Samuel Okoronkwo

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The Construction Adjudication Process: What should you prepare for?

With the threat construction contract disputes pose to projects, it is vital that resolution is reached with speed and expert comprehension. Otherwise, construction projects are likely to be delayed, disrupted or put on hold indefinitely. There is also the financial fallout associated with these disruptions and delays.

Effective legal counsel will ensure that a firm, swift and decisive approach is taken during the adjudication procedure. While no two cases are the same, there are stages each adjudication procedure will follow…

1. Dispute Determination

The first thing that must be addressed is “Is there a dispute?” It might seem like an obvious question but there must be a dispute for the adjudication procedure to begin. For clarity, a dispute is when one party has a disagreement with the other, usually about the contract’s terms or definitions. Effects of disputes can be stunted business growth, prohibited expansion and success delay. Early dispute resolution will ensure costs are managed and contained as far as possible.

2. Crystallisation of the Claim

Once the dispute has been determined, the claim should have crystallised – the potential claimant should have explicitly notified the potential respondent of their intention to begin the adjudication process. This way, both parties are clear in their minds what the dispute is and the remedy being sought. It is also an opportunity for the respondent to remedy the matter.

3. The Notice of Adjudication

If a remedy is not reached, the next step is for the respondent to receive a Notice of Adjudication. This will be prepared by the claimant outlining the particulars of the dispute and that it is being referred to adjudication. Notices of Adjudication cannot be amended at a later stage. Therefore much care should be taken when drafting a notice as the content will limit what remedies are entitled.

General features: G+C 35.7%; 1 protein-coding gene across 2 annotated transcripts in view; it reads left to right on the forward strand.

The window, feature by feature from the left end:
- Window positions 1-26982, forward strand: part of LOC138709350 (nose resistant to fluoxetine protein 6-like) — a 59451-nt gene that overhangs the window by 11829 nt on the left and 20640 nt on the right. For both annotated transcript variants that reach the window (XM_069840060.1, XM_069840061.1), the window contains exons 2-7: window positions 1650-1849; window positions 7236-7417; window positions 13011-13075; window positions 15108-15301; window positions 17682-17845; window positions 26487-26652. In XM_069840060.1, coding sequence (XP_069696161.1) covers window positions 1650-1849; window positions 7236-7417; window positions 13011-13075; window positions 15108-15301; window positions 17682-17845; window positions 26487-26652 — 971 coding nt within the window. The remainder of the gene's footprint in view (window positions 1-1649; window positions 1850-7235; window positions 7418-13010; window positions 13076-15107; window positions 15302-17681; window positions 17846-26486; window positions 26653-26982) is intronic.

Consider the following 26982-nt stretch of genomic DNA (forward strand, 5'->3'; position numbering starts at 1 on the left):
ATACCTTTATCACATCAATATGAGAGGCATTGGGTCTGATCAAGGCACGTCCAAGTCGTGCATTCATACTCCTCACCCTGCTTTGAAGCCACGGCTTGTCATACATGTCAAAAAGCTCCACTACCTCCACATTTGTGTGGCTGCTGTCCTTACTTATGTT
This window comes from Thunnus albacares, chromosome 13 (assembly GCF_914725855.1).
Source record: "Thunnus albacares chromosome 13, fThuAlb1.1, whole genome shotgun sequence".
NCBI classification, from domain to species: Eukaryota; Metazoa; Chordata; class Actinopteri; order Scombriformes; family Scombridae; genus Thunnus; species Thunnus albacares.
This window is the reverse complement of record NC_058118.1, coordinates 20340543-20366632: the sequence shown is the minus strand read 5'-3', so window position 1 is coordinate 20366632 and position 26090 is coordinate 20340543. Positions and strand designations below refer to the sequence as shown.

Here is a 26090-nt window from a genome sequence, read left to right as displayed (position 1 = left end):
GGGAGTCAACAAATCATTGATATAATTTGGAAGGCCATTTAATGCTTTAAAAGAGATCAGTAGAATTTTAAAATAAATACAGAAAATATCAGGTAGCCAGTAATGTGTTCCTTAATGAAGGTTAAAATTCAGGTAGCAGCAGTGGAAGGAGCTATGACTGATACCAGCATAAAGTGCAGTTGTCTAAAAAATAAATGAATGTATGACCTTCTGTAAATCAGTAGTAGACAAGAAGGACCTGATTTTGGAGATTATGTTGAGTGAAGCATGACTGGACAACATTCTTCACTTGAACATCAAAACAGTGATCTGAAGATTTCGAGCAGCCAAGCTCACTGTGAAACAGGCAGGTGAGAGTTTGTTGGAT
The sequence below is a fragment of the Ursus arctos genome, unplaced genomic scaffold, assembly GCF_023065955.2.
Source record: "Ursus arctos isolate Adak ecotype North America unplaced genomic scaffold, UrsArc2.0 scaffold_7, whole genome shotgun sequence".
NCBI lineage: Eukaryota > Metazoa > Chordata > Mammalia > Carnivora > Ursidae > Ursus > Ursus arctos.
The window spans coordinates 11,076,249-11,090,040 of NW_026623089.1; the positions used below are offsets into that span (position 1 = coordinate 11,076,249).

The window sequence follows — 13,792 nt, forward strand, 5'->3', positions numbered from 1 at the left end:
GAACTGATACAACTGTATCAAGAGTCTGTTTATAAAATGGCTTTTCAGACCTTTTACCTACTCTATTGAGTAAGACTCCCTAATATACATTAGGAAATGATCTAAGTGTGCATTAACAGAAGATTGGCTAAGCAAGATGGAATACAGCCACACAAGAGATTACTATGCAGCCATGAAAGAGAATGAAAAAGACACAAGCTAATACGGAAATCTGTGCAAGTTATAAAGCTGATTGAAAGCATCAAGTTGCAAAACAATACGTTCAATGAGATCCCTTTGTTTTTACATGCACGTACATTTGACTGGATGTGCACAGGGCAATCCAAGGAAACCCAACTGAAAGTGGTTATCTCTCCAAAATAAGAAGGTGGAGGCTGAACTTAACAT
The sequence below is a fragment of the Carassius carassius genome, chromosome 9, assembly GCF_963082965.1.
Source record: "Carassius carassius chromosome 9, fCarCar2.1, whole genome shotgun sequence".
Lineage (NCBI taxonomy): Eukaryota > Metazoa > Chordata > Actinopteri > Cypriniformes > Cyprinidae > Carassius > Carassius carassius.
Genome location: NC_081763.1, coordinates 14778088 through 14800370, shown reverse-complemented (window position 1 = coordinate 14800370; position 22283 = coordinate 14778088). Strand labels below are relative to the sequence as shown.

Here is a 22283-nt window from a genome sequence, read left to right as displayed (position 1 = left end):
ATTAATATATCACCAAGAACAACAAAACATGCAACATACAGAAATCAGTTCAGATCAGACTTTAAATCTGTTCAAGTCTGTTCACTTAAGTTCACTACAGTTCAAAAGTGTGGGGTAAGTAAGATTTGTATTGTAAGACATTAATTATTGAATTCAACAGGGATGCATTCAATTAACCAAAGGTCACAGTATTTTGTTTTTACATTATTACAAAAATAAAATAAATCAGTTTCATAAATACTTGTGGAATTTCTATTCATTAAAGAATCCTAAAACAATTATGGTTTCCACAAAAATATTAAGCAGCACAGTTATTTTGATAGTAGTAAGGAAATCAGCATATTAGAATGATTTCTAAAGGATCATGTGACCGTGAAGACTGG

4. Appointing an Adjudicator

Appointing an adjudicator must usually be done within seven days of the service of the Notice of Adjudication. If one is not chosen within this time frame then the claimant will need to restart the adjudication process.

5. The Referral Notice

The Referral Notice is the claimant’s opportunity to make detailed submissions to support their claim to the adjudicator. It is a document that sets out the claimant’s case and should include documentation in support of the claim together with expert reports and, if any, witness statements.

6. The Response

The 1996 Housing Grants, Construction and Regeneration Act does not specifically require the respondent to respond with a defence to the referring party’s claim. However, the need for this can be agreed upon and set by the adjudicator. The response should include all the relevant evidence, highlighting the importance of accurate record/document management before, during and after any construction contract.

7. The Adjudicator’s Decision

The adjudicator must reach their decision within twenty-eight days of service of the Referral Notice. This period can be extended by a further fourteen days if the claimant agrees, or if both parties agree. The adjudicator’s decision is temporarily binding until the underlying dispute is finally determined by the court proceedings, arbitration or agreement of the parties via negotiation or mediation.

How should you prepare for adjudication?

While disputes need to be managed swiftly, you can see that there are countless stages where adjudication can be delayed. Whether by adjudication, arbitration, or litigation, members at Mercantile Barristers will adopt a timely, efficient and affordable approach to achieve the best possible results for clients within the shortest possible time.

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